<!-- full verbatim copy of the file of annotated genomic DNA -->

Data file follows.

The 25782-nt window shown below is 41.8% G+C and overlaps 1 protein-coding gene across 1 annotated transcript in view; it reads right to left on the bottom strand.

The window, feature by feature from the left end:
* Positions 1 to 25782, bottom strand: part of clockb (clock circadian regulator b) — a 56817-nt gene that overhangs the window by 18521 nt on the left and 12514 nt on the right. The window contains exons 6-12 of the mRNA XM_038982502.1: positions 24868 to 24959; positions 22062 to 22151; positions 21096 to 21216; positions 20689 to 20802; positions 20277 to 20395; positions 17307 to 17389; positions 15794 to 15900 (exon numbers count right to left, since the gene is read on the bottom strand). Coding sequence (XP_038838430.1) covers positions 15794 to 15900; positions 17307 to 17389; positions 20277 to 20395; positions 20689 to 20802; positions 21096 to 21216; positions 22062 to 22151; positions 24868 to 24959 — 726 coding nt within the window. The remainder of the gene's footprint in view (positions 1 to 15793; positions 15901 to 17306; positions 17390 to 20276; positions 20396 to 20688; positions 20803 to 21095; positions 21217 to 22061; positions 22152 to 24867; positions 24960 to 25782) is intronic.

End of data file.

The 25782-nt window shown below is 41.8% G+C and overlaps 1 protein-coding gene across 1 annotated transcript in view; it reads right to left on the bottom strand.

The window, feature by feature from the left end:
* Positions 1 to 25782, bottom strand: part of clockb (clock circadian regulator b) — a 56817-nt gene that overhangs the window by 18521 nt on the left and 12514 nt on the right. The window contains exons 6-12 of the mRNA XM_038982502.1: positions 24868 to 24959; positions 22062 to 22151; positions 21096 to 21216; positions 20689 to 20802; positions 20277 to 20395; positions 17307 to 17389; positions 15794 to 15900 (exon numbers count right to left, since the gene is read on the bottom strand). Coding sequence (XP_038838430.1) covers positions 15794 to 15900; positions 17307 to 17389; positions 20277 to 20395; positions 20689 to 20802; positions 21096 to 21216; positions 22062 to 22151; positions 24868 to 24959 — 726 coding nt within the window. The remainder of the gene's footprint in view (positions 1 to 15793; positions 15901 to 17306; positions 17390 to 20276; positions 20396 to 20688; positions 20803 to 21095; positions 21217 to 22061; positions 22152 to 24867; positions 24960 to 25782) is intronic.